Pantheism is the belief that everything is God, and God is everything. The universe, “Nature,” and God are thus interchangeable terms. The Romantics, who glorify nature, frequently exhibit pantheistic views. It is important to consider the marked change from the Neoclassic “Great Chain of Being” idea, where all forms of existence fall into an organized hierarchy. Here, wind is as divine as man, and as God.
In “Tintern Abbey” Wordsworth’s pantheistic views come forth in lines 93-99:
And I have felt
A presence that disturbs me with the joy
Of elevated thoughts; a sense sublime
Of something far more deeply interfused,
Whose dwelling is the light of setting suns,
And the round ocean and the living air,
And the blue sky, and in the mind of man.
In this passage Wordsworth discusses the third phase of man’s response to Nature (as Prof. Batten outlined in lecture) where man sees God in Nature, and ultimately everywhere. God, or the “presence,” is described as dwelling in the sun, the ocean, the sky, the air, and in man. The repitition of “and” emphasizes the multiplicity of the divine dwelling-place.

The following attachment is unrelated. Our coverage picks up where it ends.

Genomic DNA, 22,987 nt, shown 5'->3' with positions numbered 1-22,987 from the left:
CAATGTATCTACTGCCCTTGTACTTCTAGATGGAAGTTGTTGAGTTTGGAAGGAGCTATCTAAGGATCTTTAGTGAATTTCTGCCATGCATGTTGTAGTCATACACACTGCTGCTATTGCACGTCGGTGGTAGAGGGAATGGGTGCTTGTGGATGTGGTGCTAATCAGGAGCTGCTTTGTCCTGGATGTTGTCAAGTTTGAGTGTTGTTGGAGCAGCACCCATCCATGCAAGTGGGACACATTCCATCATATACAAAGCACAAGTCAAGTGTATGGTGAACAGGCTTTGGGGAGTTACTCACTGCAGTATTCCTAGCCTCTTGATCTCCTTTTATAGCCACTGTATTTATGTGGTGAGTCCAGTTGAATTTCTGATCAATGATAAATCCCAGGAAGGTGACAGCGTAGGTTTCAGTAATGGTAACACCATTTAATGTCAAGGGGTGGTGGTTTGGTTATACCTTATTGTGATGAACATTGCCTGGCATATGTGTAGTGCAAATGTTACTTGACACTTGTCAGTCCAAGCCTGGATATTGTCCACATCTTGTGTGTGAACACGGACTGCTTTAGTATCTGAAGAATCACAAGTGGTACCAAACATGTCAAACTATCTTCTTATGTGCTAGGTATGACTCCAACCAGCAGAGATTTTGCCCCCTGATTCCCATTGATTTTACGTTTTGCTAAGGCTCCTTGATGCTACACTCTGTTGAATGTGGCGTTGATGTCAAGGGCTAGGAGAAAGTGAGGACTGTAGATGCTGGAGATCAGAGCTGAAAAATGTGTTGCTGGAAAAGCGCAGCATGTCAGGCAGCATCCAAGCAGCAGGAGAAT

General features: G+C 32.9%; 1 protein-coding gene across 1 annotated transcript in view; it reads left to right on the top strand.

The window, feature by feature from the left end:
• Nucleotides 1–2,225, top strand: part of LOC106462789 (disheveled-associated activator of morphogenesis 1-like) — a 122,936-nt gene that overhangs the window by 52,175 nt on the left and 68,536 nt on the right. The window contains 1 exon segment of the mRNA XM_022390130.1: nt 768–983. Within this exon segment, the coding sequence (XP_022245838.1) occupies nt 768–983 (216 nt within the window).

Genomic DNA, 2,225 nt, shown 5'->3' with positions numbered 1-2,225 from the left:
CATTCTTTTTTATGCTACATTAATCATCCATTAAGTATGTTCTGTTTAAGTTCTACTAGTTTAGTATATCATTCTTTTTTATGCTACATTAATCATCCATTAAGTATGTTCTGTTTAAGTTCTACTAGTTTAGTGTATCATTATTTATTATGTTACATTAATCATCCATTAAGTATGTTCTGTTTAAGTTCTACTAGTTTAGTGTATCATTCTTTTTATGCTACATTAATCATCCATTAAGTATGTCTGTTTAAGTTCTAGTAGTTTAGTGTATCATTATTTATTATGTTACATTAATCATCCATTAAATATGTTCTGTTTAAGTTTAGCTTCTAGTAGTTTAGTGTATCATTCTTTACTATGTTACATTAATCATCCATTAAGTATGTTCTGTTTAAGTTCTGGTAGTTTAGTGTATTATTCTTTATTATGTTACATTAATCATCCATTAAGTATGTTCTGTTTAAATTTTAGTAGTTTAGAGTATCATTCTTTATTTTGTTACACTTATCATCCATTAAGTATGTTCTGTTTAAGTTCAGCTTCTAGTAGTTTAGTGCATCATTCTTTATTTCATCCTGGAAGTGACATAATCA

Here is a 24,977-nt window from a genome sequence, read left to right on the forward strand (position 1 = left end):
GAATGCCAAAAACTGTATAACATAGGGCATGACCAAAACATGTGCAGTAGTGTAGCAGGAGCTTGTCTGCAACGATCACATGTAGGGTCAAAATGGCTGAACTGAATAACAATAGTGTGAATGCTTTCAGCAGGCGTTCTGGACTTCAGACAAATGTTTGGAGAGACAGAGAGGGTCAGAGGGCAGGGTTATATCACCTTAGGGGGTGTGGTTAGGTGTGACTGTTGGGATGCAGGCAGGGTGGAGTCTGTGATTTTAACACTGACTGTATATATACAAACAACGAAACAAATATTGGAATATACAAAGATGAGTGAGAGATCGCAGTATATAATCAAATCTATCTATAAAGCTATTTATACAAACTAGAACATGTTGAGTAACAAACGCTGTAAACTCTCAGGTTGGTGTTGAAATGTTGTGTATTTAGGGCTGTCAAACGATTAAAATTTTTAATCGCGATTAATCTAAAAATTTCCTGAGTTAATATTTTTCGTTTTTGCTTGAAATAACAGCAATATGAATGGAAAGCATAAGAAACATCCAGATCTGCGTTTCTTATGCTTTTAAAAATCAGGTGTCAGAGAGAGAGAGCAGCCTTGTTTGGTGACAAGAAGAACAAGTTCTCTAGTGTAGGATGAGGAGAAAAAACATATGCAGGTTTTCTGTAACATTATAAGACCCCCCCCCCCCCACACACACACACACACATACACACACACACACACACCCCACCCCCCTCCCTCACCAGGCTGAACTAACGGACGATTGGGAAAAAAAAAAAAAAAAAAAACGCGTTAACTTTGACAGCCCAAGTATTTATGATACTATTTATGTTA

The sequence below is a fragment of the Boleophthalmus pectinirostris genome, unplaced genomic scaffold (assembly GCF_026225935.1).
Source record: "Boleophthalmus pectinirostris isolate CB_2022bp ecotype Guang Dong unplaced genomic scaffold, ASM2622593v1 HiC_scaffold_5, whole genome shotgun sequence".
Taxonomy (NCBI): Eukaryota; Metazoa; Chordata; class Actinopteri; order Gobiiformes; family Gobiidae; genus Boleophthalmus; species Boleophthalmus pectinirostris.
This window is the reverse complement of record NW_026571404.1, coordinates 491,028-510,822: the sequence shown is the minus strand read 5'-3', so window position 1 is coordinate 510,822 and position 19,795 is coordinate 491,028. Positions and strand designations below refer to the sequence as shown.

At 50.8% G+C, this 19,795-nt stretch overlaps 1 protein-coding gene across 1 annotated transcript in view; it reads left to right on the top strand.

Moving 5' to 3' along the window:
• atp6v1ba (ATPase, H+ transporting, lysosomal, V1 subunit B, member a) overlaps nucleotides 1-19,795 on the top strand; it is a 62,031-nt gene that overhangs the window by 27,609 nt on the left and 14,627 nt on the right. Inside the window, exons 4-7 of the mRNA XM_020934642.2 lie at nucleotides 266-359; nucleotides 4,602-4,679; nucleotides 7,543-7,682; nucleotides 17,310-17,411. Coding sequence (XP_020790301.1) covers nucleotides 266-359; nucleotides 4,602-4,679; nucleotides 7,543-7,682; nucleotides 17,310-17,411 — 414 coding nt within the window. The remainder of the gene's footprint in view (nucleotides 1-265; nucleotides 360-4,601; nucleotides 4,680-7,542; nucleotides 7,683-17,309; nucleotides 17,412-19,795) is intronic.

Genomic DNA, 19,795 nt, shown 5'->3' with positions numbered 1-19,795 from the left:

Second-Generation Romantics display the pantheism theme in their poems as well. In Shelley’s “Ode to the West Wind” and “Mount Blanc,” he uses the wind and the mountain and arve, respectively, to explore pantheistic ideas. Shelley describes “the everlasting universe of things” in the first line of “Mount Blanc. This phrase sums up Nature, God, and man’s thoughts into one “everlasting universe.” Shelley uses the river to represent the “flowing” nature of divinity in this poem, and uses the wind for the same purpose in “Ode to the West Wind.” The wind, a manifestation of the divine, affects all things from the leaves to the sea, also affects Shelley. In line 52, Shelley actually refers to praying to the wind, which again reaffirms the pantheistic idea that God is everywhere, and everything deserves, in essence, a “prayer.”
Remember, it’s easy to find examples of pantheism in Romantic poetry. Since the Romantics stress the “one with Nature” theme so frequently, this theme is often extended to include the divine with Nature, and thus man with the divine.
[alyssa linn, sec 1b]